The term endocannabinoid may seem complex, but all it really means is ‘internal cannabis’. That’s the literal definition, at least, and also the most helpful when trying to conceptualize the biological role that endocannabinoids (eCB’s) play.
While many people now use CBD oil, and even more people have heard terms like ‘CBD’ and ‘cannabis’, few are aware that their bodies produce internal equivalents. Further, these endocannabinoids don’t just exist for their own sake. They play a critical role in regulating a system designed specifically for them. In other words, you might think of eCB’s as a gift that our physiology purposefully - intentionally - gives itself.
But what are Endocannabinoids, exactly?
For starters, they’re large, fat-soluble molecules. Their size and high molar mass means they stay relegated to the small areas in which they’re created. eCB’s are transient in nature: they bond to endocannabinoid receptors, send their message, and then dissolve back down into simpler components. They’re also produced in nearly all parts of the body, nearly all the time. Wherever there is an endocannabinoid receptor, an endocannabinoid is also active, ready to fulfill its demands.
Perhaps the most important thing to remember about endocannabinoids is that they travel backwards. More precisely, they travel backwards across the synapses that exist between cells. In doing so, a positive feedback loop is created. This unique process is called retrograde signalling, and it’s integral to the smooth flow of other neurotransmitters. So integral, in fact, that Dr. Bob Melamede calls endocannabinoids “the oil of life”.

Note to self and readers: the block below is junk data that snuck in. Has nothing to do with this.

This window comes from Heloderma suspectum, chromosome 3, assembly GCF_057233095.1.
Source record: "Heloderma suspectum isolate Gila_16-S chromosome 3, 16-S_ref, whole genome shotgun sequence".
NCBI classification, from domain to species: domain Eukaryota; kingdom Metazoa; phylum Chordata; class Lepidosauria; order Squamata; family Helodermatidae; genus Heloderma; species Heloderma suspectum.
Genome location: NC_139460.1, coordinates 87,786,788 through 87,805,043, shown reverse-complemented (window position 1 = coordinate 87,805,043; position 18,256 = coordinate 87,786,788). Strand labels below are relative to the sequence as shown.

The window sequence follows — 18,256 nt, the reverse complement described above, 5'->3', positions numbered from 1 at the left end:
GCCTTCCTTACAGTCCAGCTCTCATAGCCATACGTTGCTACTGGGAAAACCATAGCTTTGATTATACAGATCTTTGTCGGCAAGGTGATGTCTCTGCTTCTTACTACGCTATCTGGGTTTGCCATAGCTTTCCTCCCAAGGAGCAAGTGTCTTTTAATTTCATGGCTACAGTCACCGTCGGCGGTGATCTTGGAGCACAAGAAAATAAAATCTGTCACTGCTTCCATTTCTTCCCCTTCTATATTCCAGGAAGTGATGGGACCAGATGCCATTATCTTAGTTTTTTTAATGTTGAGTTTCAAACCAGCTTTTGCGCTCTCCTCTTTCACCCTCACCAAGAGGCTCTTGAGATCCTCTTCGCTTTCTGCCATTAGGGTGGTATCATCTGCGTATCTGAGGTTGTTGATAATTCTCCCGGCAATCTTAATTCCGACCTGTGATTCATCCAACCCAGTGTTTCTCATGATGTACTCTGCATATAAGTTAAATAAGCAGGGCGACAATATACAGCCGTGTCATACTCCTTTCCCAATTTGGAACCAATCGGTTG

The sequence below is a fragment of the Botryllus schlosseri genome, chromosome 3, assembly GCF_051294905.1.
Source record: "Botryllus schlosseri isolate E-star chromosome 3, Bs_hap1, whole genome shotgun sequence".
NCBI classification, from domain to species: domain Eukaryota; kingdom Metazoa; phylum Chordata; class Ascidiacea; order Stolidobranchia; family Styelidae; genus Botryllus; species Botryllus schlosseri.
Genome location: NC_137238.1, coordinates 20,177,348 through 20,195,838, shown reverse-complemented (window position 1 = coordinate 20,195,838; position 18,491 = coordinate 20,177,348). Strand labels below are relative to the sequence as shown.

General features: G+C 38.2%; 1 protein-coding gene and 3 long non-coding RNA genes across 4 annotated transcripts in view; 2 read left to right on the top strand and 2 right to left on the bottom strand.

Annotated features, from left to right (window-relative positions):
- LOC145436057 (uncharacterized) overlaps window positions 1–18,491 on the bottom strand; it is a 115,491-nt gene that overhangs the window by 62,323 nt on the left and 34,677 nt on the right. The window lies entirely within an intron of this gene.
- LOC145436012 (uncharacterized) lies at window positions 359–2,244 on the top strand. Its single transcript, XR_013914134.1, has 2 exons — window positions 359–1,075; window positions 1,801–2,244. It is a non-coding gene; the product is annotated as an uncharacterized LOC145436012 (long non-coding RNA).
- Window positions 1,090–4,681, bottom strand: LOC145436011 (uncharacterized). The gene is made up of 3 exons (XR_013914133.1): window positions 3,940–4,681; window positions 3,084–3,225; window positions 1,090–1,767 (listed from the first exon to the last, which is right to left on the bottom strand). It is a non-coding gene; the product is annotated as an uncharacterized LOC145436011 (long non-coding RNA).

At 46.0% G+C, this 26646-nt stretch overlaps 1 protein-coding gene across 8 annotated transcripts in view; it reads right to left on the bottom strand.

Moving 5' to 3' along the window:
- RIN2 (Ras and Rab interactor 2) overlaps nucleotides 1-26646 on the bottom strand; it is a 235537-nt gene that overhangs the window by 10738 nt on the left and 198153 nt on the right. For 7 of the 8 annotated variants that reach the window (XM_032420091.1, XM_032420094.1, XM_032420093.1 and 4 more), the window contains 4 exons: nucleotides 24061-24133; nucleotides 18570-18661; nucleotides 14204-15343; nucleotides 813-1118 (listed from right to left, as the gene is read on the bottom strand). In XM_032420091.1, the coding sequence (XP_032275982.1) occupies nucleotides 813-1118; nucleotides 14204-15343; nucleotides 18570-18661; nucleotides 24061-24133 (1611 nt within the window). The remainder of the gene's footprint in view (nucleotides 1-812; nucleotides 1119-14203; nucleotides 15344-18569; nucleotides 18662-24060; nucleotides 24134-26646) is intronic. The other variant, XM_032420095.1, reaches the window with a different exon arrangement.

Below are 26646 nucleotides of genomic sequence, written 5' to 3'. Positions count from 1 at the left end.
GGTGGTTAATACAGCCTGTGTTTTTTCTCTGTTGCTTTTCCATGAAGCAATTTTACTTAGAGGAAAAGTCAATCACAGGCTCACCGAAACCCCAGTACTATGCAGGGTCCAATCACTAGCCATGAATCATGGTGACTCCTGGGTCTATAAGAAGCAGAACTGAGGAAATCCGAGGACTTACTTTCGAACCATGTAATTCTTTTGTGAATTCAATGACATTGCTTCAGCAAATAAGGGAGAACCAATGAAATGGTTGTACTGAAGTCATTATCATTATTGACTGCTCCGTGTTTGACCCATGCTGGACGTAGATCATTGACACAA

Endocannabinoids come from healthy fats - that means fats are their precursors, or building blocks. If you look at the endocannabinoid Anandamide, for example, you’ll see that its full name is Arachidonoyl Ethanolamide. The prefix refers to arachidonic acid, an essential omega six fat. Some leading researchers theorize that one of the reasons essential fatty acids are, well, so essential, is because they are needed to form our body’s preferred form of inner cannabis!
There are two main endocannabinoids that circulate within the body: 2-AG and Anandamide. Several other minor eCB’s also exist, but we’ll focus on the major ones for now.
2-arachidonoyl-glycerol is the endocannabinoid of CB2 receptors. While that’s a simplification, it is accurate to say that both 2-AG and CBD ‘unlock’ CB2 and therefore possess some of the same health benefits.
2-AG has a ‘gentler’ affinity for ECS receptors than anandamide, but its higher concentrations within the brain, gut, and periphery mean it’s still very important.
Dr. Raphael Mechoulam, the godfather of cannabis research, found that 2-AG is involved in the initial stages of immune response and likely prevents chronic disease. 2-AG is also broadly anti-inflammatory, and has anti-cancer effects, too. Overall, think of 2-AG as the calming, adapting endocannabinoid.
Anandamide: The Bliss Molecule